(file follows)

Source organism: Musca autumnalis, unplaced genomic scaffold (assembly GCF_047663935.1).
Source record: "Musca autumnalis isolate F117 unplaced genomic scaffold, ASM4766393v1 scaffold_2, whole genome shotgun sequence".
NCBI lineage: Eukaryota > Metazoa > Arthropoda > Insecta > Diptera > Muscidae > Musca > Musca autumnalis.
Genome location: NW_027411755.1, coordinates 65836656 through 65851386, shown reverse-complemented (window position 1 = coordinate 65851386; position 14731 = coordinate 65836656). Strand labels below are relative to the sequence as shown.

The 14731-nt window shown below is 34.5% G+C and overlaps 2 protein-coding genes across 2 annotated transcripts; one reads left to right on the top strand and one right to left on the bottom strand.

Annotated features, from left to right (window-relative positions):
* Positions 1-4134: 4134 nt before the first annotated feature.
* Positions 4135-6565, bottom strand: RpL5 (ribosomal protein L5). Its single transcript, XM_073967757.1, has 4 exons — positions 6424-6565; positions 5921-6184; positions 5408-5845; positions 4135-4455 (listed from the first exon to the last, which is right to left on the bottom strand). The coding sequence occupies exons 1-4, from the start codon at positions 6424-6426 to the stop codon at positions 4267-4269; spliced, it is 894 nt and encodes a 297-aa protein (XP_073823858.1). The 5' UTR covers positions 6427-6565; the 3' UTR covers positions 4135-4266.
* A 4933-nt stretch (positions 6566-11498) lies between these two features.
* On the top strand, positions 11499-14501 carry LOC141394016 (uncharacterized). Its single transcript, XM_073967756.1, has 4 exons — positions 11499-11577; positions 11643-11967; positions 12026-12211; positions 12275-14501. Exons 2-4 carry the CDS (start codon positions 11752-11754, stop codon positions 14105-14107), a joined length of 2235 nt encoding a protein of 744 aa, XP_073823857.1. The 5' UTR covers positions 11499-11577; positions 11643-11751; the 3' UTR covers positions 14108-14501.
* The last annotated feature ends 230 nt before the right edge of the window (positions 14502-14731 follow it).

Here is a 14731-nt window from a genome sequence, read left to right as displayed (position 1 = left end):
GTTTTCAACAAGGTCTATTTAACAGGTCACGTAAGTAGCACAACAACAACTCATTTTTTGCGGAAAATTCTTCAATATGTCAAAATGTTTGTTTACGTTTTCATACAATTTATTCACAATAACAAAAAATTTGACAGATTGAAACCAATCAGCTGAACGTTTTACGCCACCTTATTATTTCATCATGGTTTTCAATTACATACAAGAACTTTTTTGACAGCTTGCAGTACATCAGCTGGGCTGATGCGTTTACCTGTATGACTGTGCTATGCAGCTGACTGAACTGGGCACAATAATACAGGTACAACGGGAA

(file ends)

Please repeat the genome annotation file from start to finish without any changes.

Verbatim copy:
Source organism: Musca autumnalis, unplaced genomic scaffold (assembly GCF_047663935.1).
Source record: "Musca autumnalis isolate F117 unplaced genomic scaffold, ASM4766393v1 scaffold_2, whole genome shotgun sequence".
NCBI lineage: Eukaryota > Metazoa > Arthropoda > Insecta > Diptera > Muscidae > Musca > Musca autumnalis.
Genome location: NW_027411755.1, coordinates 65836656 through 65851386, shown reverse-complemented (window position 1 = coordinate 65851386; position 14731 = coordinate 65836656). Strand labels below are relative to the sequence as shown.

The 14731-nt window shown below is 34.5% G+C and overlaps 2 protein-coding genes across 2 annotated transcripts; one reads left to right on the top strand and one right to left on the bottom strand.

Annotated features, from left to right (window-relative positions):
* Positions 1-4134: 4134 nt before the first annotated feature.
* Positions 4135-6565, bottom strand: RpL5 (ribosomal protein L5). Its single transcript, XM_073967757.1, has 4 exons — positions 6424-6565; positions 5921-6184; positions 5408-5845; positions 4135-4455 (listed from the first exon to the last, which is right to left on the bottom strand). The coding sequence occupies exons 1-4, from the start codon at positions 6424-6426 to the stop codon at positions 4267-4269; spliced, it is 894 nt and encodes a 297-aa protein (XP_073823858.1). The 5' UTR covers positions 6427-6565; the 3' UTR covers positions 4135-4266.
* A 4933-nt stretch (positions 6566-11498) lies between these two features.
* On the top strand, positions 11499-14501 carry LOC141394016 (uncharacterized). Its single transcript, XM_073967756.1, has 4 exons — positions 11499-11577; positions 11643-11967; positions 12026-12211; positions 12275-14501. Exons 2-4 carry the CDS (start codon positions 11752-11754, stop codon positions 14105-14107), a joined length of 2235 nt encoding a protein of 744 aa, XP_073823857.1. The 5' UTR covers positions 11499-11577; positions 11643-11751; the 3' UTR covers positions 14108-14501.
* The last annotated feature ends 230 nt before the right edge of the window (positions 14502-14731 follow it).

Here is a 14731-nt window from a genome sequence, read left to right as displayed (position 1 = left end):
GTTTTCAACAAGGTCTATTTAACAGGTCACGTAAGTAGCACAACAACAACTCATTTTTTGCGGAAAATTCTTCAATATGTCAAAATGTTTGTTTACGTTTTCATACAATTTATTCACAATAACAAAAAATTTGACAGATTGAAACCAATCAGCTGAACGTTTTACGCCACCTTATTATTTCATCATGGTTTTCAATTACATACAAGAACTTTTTTGACAGCTTGCAGTACATCAGCTGGGCTGATGCGTTTACCTGTATGACTGTGCTATGCAGCTGACTGAACTGGGCACAATAATACAGGTACAACGGGAA